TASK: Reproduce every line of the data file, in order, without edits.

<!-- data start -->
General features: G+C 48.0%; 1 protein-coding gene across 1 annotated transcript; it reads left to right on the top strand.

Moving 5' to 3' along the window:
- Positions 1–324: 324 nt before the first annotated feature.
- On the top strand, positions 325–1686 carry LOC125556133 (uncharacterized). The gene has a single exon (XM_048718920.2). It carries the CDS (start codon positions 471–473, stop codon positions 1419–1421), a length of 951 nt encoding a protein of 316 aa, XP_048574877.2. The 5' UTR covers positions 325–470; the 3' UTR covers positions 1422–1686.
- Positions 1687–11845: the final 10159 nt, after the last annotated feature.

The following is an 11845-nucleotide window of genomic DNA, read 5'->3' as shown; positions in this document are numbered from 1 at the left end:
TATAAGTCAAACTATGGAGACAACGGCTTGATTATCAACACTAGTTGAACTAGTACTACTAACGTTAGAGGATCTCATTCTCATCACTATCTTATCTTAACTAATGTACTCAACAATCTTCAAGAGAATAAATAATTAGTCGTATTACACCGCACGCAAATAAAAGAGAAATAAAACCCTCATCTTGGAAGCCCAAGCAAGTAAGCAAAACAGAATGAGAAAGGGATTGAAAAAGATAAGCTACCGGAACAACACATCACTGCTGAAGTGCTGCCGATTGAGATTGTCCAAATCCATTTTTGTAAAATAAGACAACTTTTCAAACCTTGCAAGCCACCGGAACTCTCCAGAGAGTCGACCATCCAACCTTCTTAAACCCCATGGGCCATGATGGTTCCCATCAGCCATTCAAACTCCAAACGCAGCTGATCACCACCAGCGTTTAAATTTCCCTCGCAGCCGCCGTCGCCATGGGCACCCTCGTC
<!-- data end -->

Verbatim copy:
General features: G+C 48.0%; 1 protein-coding gene across 1 annotated transcript; it reads left to right on the top strand.

Moving 5' to 3' along the window:
- Positions 1–324: 324 nt before the first annotated feature.
- On the top strand, positions 325–1686 carry LOC125556133 (uncharacterized). The gene has a single exon (XM_048718920.2). It carries the CDS (start codon positions 471–473, stop codon positions 1419–1421), a length of 951 nt encoding a protein of 316 aa, XP_048574877.2. The 5' UTR covers positions 325–470; the 3' UTR covers positions 1422–1686.
- Positions 1687–11845: the final 10159 nt, after the last annotated feature.

The following is an 11845-nucleotide window of genomic DNA, read 5'->3' as shown; positions in this document are numbered from 1 at the left end:
TATAAGTCAAACTATGGAGACAACGGCTTGATTATCAACACTAGTTGAACTAGTACTACTAACGTTAGAGGATCTCATTCTCATCACTATCTTATCTTAACTAATGTACTCAACAATCTTCAAGAGAATAAATAATTAGTCGTATTACACCGCACGCAAATAAAAGAGAAATAAAACCCTCATCTTGGAAGCCCAAGCAAGTAAGCAAAACAGAATGAGAAAGGGATTGAAAAAGATAAGCTACCGGAACAACACATCACTGCTGAAGTGCTGCCGATTGAGATTGTCCAAATCCATTTTTGTAAAATAAGACAACTTTTCAAACCTTGCAAGCCACCGGAACTCTCCAGAGAGTCGACCATCCAACCTTCTTAAACCCCATGGGCCATGATGGTTCCCATCAGCCATTCAAACTCCAAACGCAGCTGATCACCACCAGCGTTTAAATTTCCCTCGCAGCCGCCGTCGCCATGGGCACCCTCGTC